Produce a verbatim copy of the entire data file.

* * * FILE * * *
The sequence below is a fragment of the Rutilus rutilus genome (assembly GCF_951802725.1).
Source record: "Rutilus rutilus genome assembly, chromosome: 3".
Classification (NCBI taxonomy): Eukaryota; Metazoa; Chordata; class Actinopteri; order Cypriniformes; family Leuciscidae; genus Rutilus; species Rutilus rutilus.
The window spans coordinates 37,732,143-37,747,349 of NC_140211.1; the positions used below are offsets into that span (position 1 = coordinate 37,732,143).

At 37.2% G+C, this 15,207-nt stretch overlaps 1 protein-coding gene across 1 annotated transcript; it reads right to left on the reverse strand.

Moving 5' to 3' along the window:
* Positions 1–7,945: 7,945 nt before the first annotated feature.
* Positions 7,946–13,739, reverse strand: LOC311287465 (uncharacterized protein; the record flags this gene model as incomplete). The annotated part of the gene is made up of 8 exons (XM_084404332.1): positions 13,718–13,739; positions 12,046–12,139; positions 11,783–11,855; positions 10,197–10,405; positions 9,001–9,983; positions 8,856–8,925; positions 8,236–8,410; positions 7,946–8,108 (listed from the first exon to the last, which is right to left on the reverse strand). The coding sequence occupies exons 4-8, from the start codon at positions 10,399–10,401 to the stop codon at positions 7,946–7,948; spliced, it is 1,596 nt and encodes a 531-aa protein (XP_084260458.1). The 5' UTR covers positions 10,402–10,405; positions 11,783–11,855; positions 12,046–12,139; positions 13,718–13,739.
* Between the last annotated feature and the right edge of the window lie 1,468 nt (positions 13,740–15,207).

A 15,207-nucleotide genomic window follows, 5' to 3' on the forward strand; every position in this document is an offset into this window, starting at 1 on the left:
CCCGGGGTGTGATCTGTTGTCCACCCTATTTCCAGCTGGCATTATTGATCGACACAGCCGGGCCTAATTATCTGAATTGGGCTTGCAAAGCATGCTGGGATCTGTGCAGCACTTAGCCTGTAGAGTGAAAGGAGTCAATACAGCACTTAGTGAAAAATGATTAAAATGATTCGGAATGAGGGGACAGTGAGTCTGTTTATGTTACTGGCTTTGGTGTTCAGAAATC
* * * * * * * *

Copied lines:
The sequence below is a fragment of the Rutilus rutilus genome (assembly GCF_951802725.1).
Source record: "Rutilus rutilus genome assembly, chromosome: 3".
Classification (NCBI taxonomy): Eukaryota; Metazoa; Chordata; class Actinopteri; order Cypriniformes; family Leuciscidae; genus Rutilus; species Rutilus rutilus.
The window spans coordinates 37,732,143-37,747,349 of NC_140211.1; the positions used below are offsets into that span (position 1 = coordinate 37,732,143).

At 37.2% G+C, this 15,207-nt stretch overlaps 1 protein-coding gene across 1 annotated transcript; it reads right to left on the reverse strand.

Moving 5' to 3' along the window:
* Positions 1–7,945: 7,945 nt before the first annotated feature.
* Positions 7,946–13,739, reverse strand: LOC311287465 (uncharacterized protein; the record flags this gene model as incomplete). The annotated part of the gene is made up of 8 exons (XM_084404332.1): positions 13,718–13,739; positions 12,046–12,139; positions 11,783–11,855; positions 10,197–10,405; positions 9,001–9,983; positions 8,856–8,925; positions 8,236–8,410; positions 7,946–8,108 (listed from the first exon to the last, which is right to left on the reverse strand). The coding sequence occupies exons 4-8, from the start codon at positions 10,399–10,401 to the stop codon at positions 7,946–7,948; spliced, it is 1,596 nt and encodes a 531-aa protein (XP_084260458.1). The 5' UTR covers positions 10,402–10,405; positions 11,783–11,855; positions 12,046–12,139; positions 13,718–13,739.
* Between the last annotated feature and the right edge of the window lie 1,468 nt (positions 13,740–15,207).

A 15,207-nucleotide genomic window follows, 5' to 3' on the forward strand; every position in this document is an offset into this window, starting at 1 on the left:
CCCGGGGTGTGATCTGTTGTCCACCCTATTTCCAGCTGGCATTATTGATCGACACAGCCGGGCCTAATTATCTGAATTGGGCTTGCAAAGCATGCTGGGATCTGTGCAGCACTTAGCCTGTAGAGTGAAAGGAGTCAATACAGCACTTAGTGAAAAATGATTAAAATGATTCGGAATGAGGGGACAGTGAGTCTGTTTATGTTACTGGCTTTGGTGTTCAGAAATC